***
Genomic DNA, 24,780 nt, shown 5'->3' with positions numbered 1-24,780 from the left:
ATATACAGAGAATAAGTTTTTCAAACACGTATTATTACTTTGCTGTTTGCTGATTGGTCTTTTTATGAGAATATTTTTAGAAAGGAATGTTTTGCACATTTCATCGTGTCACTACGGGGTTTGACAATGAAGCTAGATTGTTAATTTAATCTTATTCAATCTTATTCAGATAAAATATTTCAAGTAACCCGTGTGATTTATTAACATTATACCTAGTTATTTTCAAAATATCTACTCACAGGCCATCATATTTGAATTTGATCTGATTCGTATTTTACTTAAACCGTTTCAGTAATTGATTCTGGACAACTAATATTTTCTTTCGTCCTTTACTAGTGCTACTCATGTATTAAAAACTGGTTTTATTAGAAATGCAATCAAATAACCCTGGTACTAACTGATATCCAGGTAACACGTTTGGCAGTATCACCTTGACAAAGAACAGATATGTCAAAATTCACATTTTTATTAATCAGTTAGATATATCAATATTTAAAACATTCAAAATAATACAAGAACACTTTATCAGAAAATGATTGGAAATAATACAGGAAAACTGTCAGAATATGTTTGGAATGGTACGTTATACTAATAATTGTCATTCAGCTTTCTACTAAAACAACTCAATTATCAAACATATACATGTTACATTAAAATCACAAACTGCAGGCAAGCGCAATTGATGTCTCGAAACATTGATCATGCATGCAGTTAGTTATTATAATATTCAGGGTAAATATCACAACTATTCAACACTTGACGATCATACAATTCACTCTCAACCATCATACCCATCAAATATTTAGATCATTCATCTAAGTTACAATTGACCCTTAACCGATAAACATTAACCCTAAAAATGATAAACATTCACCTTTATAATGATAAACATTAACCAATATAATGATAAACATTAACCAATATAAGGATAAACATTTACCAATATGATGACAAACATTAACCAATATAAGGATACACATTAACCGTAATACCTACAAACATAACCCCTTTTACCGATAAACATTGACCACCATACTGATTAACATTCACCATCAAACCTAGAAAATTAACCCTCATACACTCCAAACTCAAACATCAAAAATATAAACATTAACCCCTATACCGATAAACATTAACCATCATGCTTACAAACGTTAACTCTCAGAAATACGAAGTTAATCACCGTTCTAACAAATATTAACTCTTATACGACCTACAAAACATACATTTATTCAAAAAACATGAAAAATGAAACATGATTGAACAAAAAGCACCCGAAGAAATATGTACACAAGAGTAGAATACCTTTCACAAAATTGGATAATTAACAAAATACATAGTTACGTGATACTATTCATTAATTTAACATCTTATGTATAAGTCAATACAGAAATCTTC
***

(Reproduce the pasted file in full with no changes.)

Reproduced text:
Genomic DNA, 24,780 nt, shown 5'->3' with positions numbered 1-24,780 from the left:
ATATACAGAGAATAAGTTTTTCAAACACGTATTATTACTTTGCTGTTTGCTGATTGGTCTTTTTATGAGAATATTTTTAGAAAGGAATGTTTTGCACATTTCATCGTGTCACTACGGGGTTTGACAATGAAGCTAGATTGTTAATTTAATCTTATTCAATCTTATTCAGATAAAATATTTCAAGTAACCCGTGTGATTTATTAACATTATACCTAGTTATTTTCAAAATATCTACTCACAGGCCATCATATTTGAATTTGATCTGATTCGTATTTTACTTAAACCGTTTCAGTAATTGATTCTGGACAACTAATATTTTCTTTCGTCCTTTACTAGTGCTACTCATGTATTAAAAACTGGTTTTATTAGAAATGCAATCAAATAACCCTGGTACTAACTGATATCCAGGTAACACGTTTGGCAGTATCACCTTGACAAAGAACAGATATGTCAAAATTCACATTTTTATTAATCAGTTAGATATATCAATATTTAAAACATTCAAAATAATACAAGAACACTTTATCAGAAAATGATTGGAAATAATACAGGAAAACTGTCAGAATATGTTTGGAATGGTACGTTATACTAATAATTGTCATTCAGCTTTCTACTAAAACAACTCAATTATCAAACATATACATGTTACATTAAAATCACAAACTGCAGGCAAGCGCAATTGATGTCTCGAAACATTGATCATGCATGCAGTTAGTTATTATAATATTCAGGGTAAATATCACAACTATTCAACACTTGACGATCATACAATTCACTCTCAACCATCATACCCATCAAATATTTAGATCATTCATCTAAGTTACAATTGACCCTTAACCGATAAACATTAACCCTAAAAATGATAAACATTCACCTTTATAATGATAAACATTAACCAATATAATGATAAACATTAACCAATATAAGGATAAACATTTACCAATATGATGACAAACATTAACCAATATAAGGATACACATTAACCGTAATACCTACAAACATAACCCCTTTTACCGATAAACATTGACCACCATACTGATTAACATTCACCATCAAACCTAGAAAATTAACCCTCATACACTCCAAACTCAAACATCAAAAATATAAACATTAACCCCTATACCGATAAACATTAACCATCATGCTTACAAACGTTAACTCTCAGAAATACGAAGTTAATCACCGTTCTAACAAATATTAACTCTTATACGACCTACAAAACATACATTTATTCAAAAAACATGAAAAATGAAACATGATTGAACAAAAAGCACCCGAAGAAATATGTACACAAGAGTAGAATACCTTTCACAAAATTGGATAATTAACAAAATACATAGTTACGTGATACTATTCATTAATTTAACATCTTATGTATAAGTCAATACAGAAATCTTC